I think I’ve avoided writing about my experience at the Grand Canyon up to now because I’m confident words don’t exist to describe the majesty of the place. Its immensity and age defy the limits of what I can wrap my head around.
To descend into the canyon is to catch a glimpse of nearly 2200 million years of geologic history, as our planet’s crust shifts, rises, falls, and shapes the landscape we walk on. And it’s all there to see. Right in our backyard, relatively speaking.
Hiking down the South Rim into the bottom of the canyon, and up the North Rim, I wanted to be able to understand and read every layer and piece of the puzzle. Unfortunately, my untrained eye and rudimentary understanding left me to simply grapple with the vastness of the place I was walking into.
My most memorable hike began at the North Kaibab Trailhead in the bottom of the Grand Canyon, with my good friend Morgan, the evening of Friday, July 14. It was the second leg of our journey from the South Rim to the North. At about 8:00PM, twilight, we began our hike along the North Kaibab Trail, leaving the comforts of Phantom Ranch, the lodge on the bottom of the canyon, behind us. We had completed the hike down the South Rim early that same morning, and had decided to hike out overnight to avoid the scorching temperatures common to the canyon in July.
The trail starts along the Inner Gorge, a narrow section lined by 1.7 billion year old rock carved dramatically on either side of us. The shadows grew longer until they covered the gorge in the soft beginnings of night. After a couple of miles, we left the gorge, and Bright Angel Canyon opened up before us. As did the sky, revealing a clear night, full of stars and featuring a bright, almost full-moon. We had plenty of light for the most part, but kept Morgan’s small lamp turned on and attached to her backpack. The little circle of light was useful for guiding our footsteps along particularly darkened stretches of trail. I love moonlight - laying out in it, walking in it, observing how it illuminates the landscape - but I’m still jumpy and nervous in the dark, and the lamp provided welcome comfort.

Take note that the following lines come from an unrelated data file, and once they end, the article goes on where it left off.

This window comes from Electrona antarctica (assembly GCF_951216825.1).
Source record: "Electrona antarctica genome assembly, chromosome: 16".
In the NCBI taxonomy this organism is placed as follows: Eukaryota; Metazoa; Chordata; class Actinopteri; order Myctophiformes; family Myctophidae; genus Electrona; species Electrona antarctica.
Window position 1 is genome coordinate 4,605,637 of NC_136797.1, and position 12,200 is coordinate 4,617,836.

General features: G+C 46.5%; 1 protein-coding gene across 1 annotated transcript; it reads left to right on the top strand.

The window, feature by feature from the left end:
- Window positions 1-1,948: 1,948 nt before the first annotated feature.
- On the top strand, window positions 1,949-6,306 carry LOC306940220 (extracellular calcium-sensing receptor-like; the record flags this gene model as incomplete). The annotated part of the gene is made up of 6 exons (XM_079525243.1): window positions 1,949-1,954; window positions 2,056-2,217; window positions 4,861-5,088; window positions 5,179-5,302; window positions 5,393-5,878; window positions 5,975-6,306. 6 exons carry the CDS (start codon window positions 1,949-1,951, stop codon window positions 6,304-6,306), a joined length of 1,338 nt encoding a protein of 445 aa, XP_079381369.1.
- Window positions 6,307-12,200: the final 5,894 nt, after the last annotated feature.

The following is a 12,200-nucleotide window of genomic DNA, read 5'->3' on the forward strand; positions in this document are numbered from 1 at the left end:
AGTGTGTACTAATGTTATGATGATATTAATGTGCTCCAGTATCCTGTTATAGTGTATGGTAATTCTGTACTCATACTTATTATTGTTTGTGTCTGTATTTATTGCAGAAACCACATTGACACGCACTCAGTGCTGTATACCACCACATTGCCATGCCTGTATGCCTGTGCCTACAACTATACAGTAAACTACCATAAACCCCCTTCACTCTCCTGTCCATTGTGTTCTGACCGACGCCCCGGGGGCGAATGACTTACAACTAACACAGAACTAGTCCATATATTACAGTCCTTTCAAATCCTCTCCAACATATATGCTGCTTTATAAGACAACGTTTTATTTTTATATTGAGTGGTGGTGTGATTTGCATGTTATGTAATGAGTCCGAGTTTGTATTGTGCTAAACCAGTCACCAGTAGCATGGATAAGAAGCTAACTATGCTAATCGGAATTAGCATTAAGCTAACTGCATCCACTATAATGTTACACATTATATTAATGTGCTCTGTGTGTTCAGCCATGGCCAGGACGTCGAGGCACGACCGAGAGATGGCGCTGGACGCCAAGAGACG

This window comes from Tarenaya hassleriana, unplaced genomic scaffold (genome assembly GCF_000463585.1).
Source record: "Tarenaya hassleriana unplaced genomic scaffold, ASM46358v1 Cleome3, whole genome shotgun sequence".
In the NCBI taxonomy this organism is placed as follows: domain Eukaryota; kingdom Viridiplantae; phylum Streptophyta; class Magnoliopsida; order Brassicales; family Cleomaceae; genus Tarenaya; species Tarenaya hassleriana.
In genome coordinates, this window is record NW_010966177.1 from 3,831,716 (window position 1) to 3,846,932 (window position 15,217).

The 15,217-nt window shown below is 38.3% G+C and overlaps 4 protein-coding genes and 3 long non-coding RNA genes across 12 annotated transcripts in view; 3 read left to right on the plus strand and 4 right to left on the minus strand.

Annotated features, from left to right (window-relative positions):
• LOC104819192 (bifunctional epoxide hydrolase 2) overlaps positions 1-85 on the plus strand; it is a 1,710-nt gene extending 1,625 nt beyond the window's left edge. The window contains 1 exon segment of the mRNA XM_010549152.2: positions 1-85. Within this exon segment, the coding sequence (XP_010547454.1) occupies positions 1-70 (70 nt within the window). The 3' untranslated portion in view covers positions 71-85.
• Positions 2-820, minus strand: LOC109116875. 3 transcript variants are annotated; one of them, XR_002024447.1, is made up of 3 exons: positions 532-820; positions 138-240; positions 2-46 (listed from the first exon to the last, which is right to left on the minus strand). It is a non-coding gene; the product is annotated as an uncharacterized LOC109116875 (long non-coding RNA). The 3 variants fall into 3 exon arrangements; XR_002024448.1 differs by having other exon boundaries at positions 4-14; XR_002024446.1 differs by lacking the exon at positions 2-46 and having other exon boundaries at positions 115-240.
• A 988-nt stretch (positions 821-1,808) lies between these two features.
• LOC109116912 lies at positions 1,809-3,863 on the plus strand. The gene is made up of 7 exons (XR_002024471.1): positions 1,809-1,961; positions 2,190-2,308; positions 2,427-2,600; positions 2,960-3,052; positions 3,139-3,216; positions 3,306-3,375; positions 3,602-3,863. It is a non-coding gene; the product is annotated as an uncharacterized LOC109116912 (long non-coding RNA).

Night is a special time in the canyon - there are so few people to be seen. We had encountered a couple of runners on our way to Cottonwood Campground and later saw another hiker working his way down into the canyon, but most of the time it’s simply you, the trail before you, and the quiet night around you. When someone does approach, you spot their headlamps bobbing along in the distance long before you meet them, and have plenty of time to speculate about what’s brought this fellow hiker into the canyon in the dead of night, when virtually all other park visitors are sleeping.
A few lights twinkled far off behind us on the South Rim, indicating development. We set a fast pace, as we were just moving through the bottom of the canyon and hadn’t begun any steep climbs yet. We were able to reach Cottonwood Campground in record time, just a couple of hours after we started from the trailhead. From Cottonwood Campground we could see a deep orange glow on a remote section of the North Rim. I couldn’t take my eyes off of it. A fire was burning in parts of the national forest, though thankfully it had stayed away from the developed part of the park so far. While reaching Cottonwood Campground meant we were seven miles into our 14 mile hike, we had barely climbed 2,000 feet, most of it so gradual we had hardly noticed. We still had 4,000 feet of elevation gain to go, and soon enough the trail would turn up into Roaring Springs Canyon and become a series of seemingly endless, winding, climbing switchbacks.
Those last seven miles to the North Rim were, up to that point at least, the most grueling I had ever hiked.